And source from here: source

  1. A new monitor/canvas window with an organized layout.

  2. Dark mode (depending on OS settings)

    compared to light mode

  3. Multiple instances of Yukon can be launched without problems (CAN transport is still unlikely to comply well in this case), no hidden Yukon instances will remain in the background when Yukon is opened twice.

  4. Subscription frames for the new canvas
    It’s possible to subscribe to subjects and get the latest messages, as well as get these messages replicated into the messages panel.

  5. A settings panel (for configuring various aspects of Yukon) that graphically represents an arbitrary YAML structure for viewing and editing. These settings are easily accessible for other parts of the application to depend on. Listeners can be attached to changes in settings (ReactiveValue objects).

  6. Fixed missing support for all pythoncan supported transports.

  7. Column width in the registers window can now be adjusted. It can be dragged like you would expect from a resizable table but also settings contains a value for the column width.

  8. Made it easier to disable auto-scroll when you see an interesting message, just click anywhere in the messages panel.

  9. Support for automatic node-id allocation, enable it in the settings.

  10. Support for firmware updates. Choose the path where your firmware is stored and then send a COMMAND_BEGIN_SOFTWARE_UPDATE through the commands window.

  11. Ability to click and highlight all the different connections to subjects, highlighting who is publishing an subscribing to specific subjects.

  12. Clicking on subject numbers (2347 in this case) will show a list of all the datatypes that are in use on that subject.

  13. Use middle click drag to pan around the canvas (monitor2), many functions of Yukon will be accessible through the canvas soon, moving around conveniently is important.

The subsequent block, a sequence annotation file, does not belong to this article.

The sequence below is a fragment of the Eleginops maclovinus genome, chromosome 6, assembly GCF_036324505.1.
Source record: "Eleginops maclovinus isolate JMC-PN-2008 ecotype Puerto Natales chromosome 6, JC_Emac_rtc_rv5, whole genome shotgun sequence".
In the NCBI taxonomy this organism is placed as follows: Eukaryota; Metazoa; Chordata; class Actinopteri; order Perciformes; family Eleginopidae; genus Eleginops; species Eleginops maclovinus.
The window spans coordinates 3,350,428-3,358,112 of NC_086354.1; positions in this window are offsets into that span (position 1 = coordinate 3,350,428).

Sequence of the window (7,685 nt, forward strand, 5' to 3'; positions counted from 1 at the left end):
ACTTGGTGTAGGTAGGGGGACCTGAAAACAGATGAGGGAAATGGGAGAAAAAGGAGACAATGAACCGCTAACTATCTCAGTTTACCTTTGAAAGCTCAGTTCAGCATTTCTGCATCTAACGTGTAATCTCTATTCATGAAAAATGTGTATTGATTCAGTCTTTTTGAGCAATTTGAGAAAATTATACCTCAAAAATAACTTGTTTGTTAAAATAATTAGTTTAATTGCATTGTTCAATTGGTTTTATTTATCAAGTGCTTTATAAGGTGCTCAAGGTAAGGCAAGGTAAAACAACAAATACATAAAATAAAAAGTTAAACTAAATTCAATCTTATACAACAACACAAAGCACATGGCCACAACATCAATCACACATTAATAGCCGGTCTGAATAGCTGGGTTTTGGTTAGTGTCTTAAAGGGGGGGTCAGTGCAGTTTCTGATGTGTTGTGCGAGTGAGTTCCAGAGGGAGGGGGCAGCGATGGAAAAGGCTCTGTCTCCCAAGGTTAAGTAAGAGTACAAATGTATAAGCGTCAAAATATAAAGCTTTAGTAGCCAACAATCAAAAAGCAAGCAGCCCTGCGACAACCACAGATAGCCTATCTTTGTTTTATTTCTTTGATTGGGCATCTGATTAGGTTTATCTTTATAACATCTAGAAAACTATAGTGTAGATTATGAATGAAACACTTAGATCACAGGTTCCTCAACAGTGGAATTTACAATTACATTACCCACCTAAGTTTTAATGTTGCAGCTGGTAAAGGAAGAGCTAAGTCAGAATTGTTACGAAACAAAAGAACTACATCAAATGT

Right now synchronized subscription to subjects is in progress of being implemented, next up in the list is publishers with the ability to set and program different fields of the data-types being published interactively.

It’s best to know that Yukon comes with some useful shortcuts. In general it’s possible to use CTRL+SPACE to maximize/minimize a panel that is being hovered over. This allows you to conveniently and quickly make the best use of screen-space. Right click will open up context menus in many places. If you see the generic Copy / Cut text context menu then no actions are available for that UI element.

In the registers panel you can drag mouse over registers while holding left click to select these registers, dragging over column or row headers will select/deselect whole columns or rows. Holding shift after clicking on a register (table cell) and clicking on another will select the range of of registers between. Holding alt and clicking on a register will refresh the value of that register by requesting it to be fetched from the device.

If you are using the messages panel to keep track of any important activity with auto-scroll toggled on then just clicking anywhere will stop auto-scroll and let you inspect, scroll around, freely.

Another quite useful tip to know is that all of the panels in Yukon can be detached from the main application, then they are their own windows and can be placed anywhere, even on other screens that you may have.


This looks great!